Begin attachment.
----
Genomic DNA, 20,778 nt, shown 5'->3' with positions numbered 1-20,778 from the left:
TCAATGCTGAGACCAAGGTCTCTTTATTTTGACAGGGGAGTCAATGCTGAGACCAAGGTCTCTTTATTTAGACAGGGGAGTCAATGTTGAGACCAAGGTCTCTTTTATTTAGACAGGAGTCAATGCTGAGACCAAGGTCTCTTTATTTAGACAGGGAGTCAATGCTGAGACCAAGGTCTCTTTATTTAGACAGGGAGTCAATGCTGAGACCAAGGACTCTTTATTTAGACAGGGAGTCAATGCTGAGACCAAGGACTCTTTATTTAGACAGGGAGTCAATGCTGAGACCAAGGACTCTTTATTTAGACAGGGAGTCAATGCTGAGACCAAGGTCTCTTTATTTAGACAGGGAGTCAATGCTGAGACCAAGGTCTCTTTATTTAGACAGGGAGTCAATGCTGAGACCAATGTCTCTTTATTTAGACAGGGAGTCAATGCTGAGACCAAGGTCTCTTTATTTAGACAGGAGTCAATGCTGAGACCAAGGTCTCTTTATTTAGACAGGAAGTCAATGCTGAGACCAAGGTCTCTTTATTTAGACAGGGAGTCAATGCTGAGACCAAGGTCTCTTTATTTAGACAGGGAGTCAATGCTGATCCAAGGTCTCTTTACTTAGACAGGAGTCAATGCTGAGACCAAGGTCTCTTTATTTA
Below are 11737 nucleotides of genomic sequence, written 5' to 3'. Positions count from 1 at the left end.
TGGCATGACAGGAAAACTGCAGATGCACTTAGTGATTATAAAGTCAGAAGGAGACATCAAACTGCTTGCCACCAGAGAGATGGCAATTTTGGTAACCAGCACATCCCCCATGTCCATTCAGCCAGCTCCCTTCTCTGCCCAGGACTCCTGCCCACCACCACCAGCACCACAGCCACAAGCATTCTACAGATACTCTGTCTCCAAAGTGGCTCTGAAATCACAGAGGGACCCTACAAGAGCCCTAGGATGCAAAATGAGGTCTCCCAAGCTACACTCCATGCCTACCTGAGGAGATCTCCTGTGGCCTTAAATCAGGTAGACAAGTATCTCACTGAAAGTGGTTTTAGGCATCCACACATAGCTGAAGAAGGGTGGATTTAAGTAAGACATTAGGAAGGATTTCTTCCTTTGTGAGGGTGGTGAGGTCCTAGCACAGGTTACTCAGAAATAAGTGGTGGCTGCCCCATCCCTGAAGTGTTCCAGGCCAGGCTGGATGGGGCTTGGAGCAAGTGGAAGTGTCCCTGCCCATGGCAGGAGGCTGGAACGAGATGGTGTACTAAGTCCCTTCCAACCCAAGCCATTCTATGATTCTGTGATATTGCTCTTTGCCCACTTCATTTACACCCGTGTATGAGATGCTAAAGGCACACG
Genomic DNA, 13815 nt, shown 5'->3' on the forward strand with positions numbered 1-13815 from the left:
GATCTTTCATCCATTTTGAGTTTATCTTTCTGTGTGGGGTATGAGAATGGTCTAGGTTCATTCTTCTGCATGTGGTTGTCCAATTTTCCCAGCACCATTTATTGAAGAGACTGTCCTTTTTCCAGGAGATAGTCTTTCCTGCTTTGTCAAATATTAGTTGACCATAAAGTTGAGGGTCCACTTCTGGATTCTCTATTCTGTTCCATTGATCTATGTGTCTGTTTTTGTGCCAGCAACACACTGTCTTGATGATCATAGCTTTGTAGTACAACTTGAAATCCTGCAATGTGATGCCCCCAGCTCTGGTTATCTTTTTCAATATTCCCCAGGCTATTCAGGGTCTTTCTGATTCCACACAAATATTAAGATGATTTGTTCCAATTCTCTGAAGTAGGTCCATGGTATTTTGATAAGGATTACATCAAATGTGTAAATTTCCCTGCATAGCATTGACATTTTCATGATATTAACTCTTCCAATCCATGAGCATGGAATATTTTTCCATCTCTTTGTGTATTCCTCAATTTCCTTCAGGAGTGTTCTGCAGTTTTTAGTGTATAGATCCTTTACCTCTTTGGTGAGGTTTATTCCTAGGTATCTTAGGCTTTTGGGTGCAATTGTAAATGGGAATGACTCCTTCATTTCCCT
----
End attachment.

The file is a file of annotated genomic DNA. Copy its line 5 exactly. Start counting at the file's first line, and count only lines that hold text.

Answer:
Genomic DNA, 13815 nt, shown 5'->3' on the forward strand with positions numbered 1-13815 from the left: